A wearable for healthcare workers prompts, tracks & automatically dispenses hand sanitizer

Cinco de Mayo to some, World Hand Hygiene Day to others. The World Health Organization, CDC and other partners today are drawing attention to the importance of handwashing in preventing the spread of infection with an education and awareness campaign. Fittingly timed, a startup called Observe Design is launching a new wearable hand sanitizer dispenser […]

Cinco de Mayo to some, World Hand Hygiene Day to others.

The World Health Organization, CDC and other partners today are drawing attention to the importance of handwashing in preventing the spread of infection with an education and awareness campaign. Fittingly timed, a startup called Observe Design is launching a new wearable hand sanitizer dispenser it thinks could improve hand hygiene compliance by making it simpler for healthcare workers to follow existing guidelines.

Three alumni of Stanford-India Biodesign formed the company and spent several months observing healthcare professionals to identify challenges they face in following hand hygiene guidelines. With funding from Johnson & Johnson and the Czech ICT Alliance, the founders designed a small dispenser that works with disposable cartridges filled with enough sanitizer to last for a healthcare worker’s shift.

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Healthcare workers would wear Hansure over any attire and activate it with a simple single hand action, the company says. A premium version of the device uses proximity-sensing technology to monitor how frequently workers sanitize their hands with the device, and prompt them to do so after being in contact with another person.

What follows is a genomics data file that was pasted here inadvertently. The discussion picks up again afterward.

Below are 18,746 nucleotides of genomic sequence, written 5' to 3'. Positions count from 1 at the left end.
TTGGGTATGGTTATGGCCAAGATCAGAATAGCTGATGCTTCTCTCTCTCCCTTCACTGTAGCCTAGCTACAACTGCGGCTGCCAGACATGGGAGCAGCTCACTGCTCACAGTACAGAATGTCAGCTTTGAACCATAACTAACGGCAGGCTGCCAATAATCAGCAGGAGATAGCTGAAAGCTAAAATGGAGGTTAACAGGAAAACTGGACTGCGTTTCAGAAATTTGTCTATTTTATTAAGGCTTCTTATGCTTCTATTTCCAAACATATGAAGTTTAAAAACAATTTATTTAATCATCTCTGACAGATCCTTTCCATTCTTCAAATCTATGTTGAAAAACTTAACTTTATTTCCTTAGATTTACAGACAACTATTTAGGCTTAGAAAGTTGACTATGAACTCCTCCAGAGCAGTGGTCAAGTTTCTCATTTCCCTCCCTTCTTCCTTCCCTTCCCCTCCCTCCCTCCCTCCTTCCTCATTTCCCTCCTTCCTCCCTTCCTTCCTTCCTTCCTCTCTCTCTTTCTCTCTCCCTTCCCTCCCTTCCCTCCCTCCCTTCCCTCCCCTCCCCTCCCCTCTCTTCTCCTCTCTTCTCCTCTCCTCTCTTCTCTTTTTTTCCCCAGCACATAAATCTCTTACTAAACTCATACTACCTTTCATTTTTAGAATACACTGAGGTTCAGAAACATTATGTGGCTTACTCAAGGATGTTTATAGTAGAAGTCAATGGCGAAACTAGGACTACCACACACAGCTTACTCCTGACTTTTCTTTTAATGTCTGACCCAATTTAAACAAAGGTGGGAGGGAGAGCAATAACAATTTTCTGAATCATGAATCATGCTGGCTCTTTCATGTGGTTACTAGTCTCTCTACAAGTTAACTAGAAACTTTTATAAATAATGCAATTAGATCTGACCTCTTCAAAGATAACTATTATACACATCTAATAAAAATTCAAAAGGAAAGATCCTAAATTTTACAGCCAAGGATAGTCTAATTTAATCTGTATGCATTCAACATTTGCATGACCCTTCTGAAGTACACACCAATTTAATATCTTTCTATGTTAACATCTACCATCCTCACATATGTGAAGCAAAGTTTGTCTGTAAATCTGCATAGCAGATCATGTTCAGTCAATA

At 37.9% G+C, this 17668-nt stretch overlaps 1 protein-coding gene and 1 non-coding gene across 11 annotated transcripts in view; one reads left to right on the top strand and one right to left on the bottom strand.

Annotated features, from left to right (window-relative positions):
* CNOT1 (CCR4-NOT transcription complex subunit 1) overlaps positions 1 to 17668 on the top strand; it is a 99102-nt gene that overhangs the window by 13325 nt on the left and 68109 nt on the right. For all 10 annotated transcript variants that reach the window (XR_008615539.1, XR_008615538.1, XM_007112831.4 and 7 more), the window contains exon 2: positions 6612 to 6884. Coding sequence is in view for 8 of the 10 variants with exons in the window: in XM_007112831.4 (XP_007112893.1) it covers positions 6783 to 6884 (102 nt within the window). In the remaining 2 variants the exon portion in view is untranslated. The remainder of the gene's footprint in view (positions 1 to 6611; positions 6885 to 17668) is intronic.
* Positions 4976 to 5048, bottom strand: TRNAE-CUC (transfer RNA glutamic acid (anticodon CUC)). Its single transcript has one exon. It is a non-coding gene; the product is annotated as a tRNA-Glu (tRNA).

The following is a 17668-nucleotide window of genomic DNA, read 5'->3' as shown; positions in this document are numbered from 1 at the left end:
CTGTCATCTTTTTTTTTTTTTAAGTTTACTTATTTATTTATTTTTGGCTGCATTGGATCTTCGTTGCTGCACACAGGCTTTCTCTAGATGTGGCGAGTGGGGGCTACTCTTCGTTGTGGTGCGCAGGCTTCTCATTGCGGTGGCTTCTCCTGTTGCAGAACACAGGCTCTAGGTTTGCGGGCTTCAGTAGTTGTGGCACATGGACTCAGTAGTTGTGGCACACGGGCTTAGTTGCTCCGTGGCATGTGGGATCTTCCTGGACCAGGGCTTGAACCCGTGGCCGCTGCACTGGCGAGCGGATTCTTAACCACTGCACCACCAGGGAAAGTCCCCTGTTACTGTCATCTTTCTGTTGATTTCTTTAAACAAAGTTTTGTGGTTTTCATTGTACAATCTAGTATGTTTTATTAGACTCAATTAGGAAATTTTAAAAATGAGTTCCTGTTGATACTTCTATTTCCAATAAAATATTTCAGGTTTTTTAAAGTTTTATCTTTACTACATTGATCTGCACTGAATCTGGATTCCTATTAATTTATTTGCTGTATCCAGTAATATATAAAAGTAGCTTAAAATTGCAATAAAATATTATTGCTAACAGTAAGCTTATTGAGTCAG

The New Delhi-based startup employed user-centered design with the hope of making it more convenient for healthcare workers – as well as travelers, food handlers and other kinds of high-risk workers – to fight the spread of infections. In the U.S., hospital-acquired infections affect more than 720,000 patients a year.

Several other companies are doing this, too. Among them are SwipeSense, which developed a dispenser that clips onto a coat pocket, and Pure-Go, which makes a wrist-worn dispenser. Hansure attaches to the belt with a magnet, or can be used as a bench-top or a wall/surface-mounted dispenser when it’s not being worn, said Observe Design CEO Aanan Khurma.

The company said in a statement that its device would be available “very soon.”

The most basic device has a price point of $25 with $3 cartridges. The advanced version will be $60.